A lock placed over a map of the world meant to signify cybersecurity

October is National Cybersecurity Awareness Month, so what better topic to talk about than cybersecurity! Cybersecurity is defined as the state of being protected against the criminal or unauthorized use of electronic data, or the measures taken to achieve this, and careers in cybersecurity can be found in nearly every industry. In the world of Big Data and the Internet of Things (IoT), cybersecurity professionals – people trained to search for vulnerabilities and risks in hardware and software – have never been in higher demand. In fact, the demand for cybersecurity professionals is three times higher than any other IT field (not to mention, they earn, on average, 9% more than their counterparts).

So, with that said, we’d like to take a harder look at the type of education and background needed to break into a cybersecurity career as well as take note of five cybersecurity certifications that’ll help further a career in the discipline.

Education/Background Needed

While it’s possible to break into the field with an associate degree, most employers are searching for candidates with a bachelor’s degree in cybersecurity or a related field such as information technology or the much more popular computer science.

The coursework in these programs, which includes programming and statistics combined with classes in ethics and computer forensics, helps to prepare students with the technological and analytical skills required for a successful career in cybersecurity.

Once the education requirement is taken care of, it’s time to get certified.

Cybersecurity Certifications and the Jobs They’ll Lead To

There are a variety of certifications that can be earned by cybersecurity professionals. Choosing the most effective depends on an individual’s specific interest/goals and job requirements.

Below, we’ve outlined some of the more popular, and yearned for, cybersecurity certificates.

Network+ Certification

Earned through CompTIA (Computing Technology Industry Association, a non-profit trade association that issues professional certifications for the IT industry), the Network+ certification provides a great foundation on how computers and networks communicate with each other while also reviewing cybersecurity best practices.

In order to receive this certification, you must understand: Networking Concepts; Infrastructure; Networking Operations; Network Security; and Network Troubleshooting and Tools.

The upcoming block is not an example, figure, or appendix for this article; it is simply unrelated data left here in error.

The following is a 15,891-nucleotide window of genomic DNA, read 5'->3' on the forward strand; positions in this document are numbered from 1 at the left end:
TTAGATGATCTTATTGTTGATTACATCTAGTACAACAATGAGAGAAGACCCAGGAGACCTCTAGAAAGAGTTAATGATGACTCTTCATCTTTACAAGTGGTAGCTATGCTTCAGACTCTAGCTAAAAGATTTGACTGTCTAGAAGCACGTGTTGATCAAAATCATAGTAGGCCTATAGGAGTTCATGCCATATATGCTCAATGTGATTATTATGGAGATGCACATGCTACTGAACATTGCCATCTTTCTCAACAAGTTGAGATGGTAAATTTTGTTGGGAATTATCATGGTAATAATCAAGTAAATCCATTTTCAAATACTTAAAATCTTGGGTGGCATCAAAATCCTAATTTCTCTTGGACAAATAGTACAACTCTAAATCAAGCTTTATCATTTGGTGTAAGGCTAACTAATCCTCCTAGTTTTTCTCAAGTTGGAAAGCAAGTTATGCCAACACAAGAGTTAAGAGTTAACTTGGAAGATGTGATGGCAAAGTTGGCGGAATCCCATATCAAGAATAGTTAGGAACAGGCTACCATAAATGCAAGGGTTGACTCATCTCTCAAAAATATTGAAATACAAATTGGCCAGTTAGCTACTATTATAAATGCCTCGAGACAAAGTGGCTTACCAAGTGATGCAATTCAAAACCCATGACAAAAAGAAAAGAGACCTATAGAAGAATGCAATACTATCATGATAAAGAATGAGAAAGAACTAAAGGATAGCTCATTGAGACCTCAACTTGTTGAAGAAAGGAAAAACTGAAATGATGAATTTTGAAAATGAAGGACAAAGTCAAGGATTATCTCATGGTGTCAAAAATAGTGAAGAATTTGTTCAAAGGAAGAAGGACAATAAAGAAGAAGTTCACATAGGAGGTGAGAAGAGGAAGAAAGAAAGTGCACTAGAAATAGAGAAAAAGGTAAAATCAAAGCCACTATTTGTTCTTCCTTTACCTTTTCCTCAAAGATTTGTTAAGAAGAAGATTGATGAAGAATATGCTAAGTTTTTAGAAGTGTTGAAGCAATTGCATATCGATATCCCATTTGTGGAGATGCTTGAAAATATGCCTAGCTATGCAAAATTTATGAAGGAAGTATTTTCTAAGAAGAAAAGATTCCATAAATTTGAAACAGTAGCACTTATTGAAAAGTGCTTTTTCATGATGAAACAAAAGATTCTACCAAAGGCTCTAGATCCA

Job Options: System Administrator, IT Manager, Network Administrator

Security+ Certification

Also earned through CompTIA, the Security+ certification is arguably the most important cybersecurity certification. This certification will prove you understand the proper way to install and configure systems as well as secure devices, applications, and networks.

In order to pass this exam, you will need to have a thorough understanding of: Threats, Attacks, and Vulnerabilities; Identity and Access Management; Risk Management; Network Architecture and Design; and Cryptography and KPI.

Job Options: Cybersecurity Analyst, Security Engineer, Security Consultant

Certified Ethical Hacker (CEH)

Also known as the Certified Network Defense Architect (CNDA) for government employees, this certification is obtained through the EC-Council (The International Council of Electronic Commerce Consultants). Unlike the previous two certifications, this one requires participants to have at least two years of experience in the IT industry before taking the exam. It’ll teach you how to identify weaknesses in your network so the vulnerabilities can be patched.

In essence, the goal of this certification is to get you thinking like a hacker so you can thwart attacks against your employer.

Job Options: Advanced Threat Analyst, Information Security Assessor, Penetration Tester

Certified Information Systems Security Professional (CISSP)

Obtained through the International Information System Security Certification Consortium, or (ISC)², this certification comes with a couple of prerequisites:

  • The individual must have at least five years of relevant industry experience
  • The individual must be knowledgeable in at least two of the eight Common Body of Knowledge domains (Security and Risk Management; Asset Security; Security Engineering; Communications and Network Security; Identity and Access Management; Security Assessment and Testing; Security Operations; and Software Development Security).

As one of the top, and most sought after, professional-level cybersecurity certifications, the CISSP covers vulnerability mitigation in web-based systems, cryptography concepts, investigations, and professional ethics.

Job Options: Information Security Analyst, Information Security Manager, Chief Information Security Officer (CISO)

Licensed Penetration Tester (LPT) Certification

The Licensed Penetration Tester certification is overseen by the EC-Council and is an expert-level/prestigious designation given only to those who have mastered cybersecurity techniques. In order to be eligible for the exam, applicants must fulfill at least one of the following requirements:

  • Have a minimum of two years of experience as a penetration tester
  • Hold the EC-Council Security Analyst (ECSA) certification
  • Hold another industry-equivalent certification, such as GIAC Penetration Tester (GPEN) or Offensive Security Certified Professional (OSCP)

As a Licensed Penetration Tester, the individual will be hired to legally hack into companies’ networks, so the certification covers mastery-level cybersecurity concepts, including multi-level pivoting, OS exploits, SSH tunneling, and privilege escalation.

Job Options: Cybersecurity Engineer, Senior Security Consultant, Licensed Penetration Tester

We hope you find this information informative as you ponder whether a career in cybersecurity is for you!


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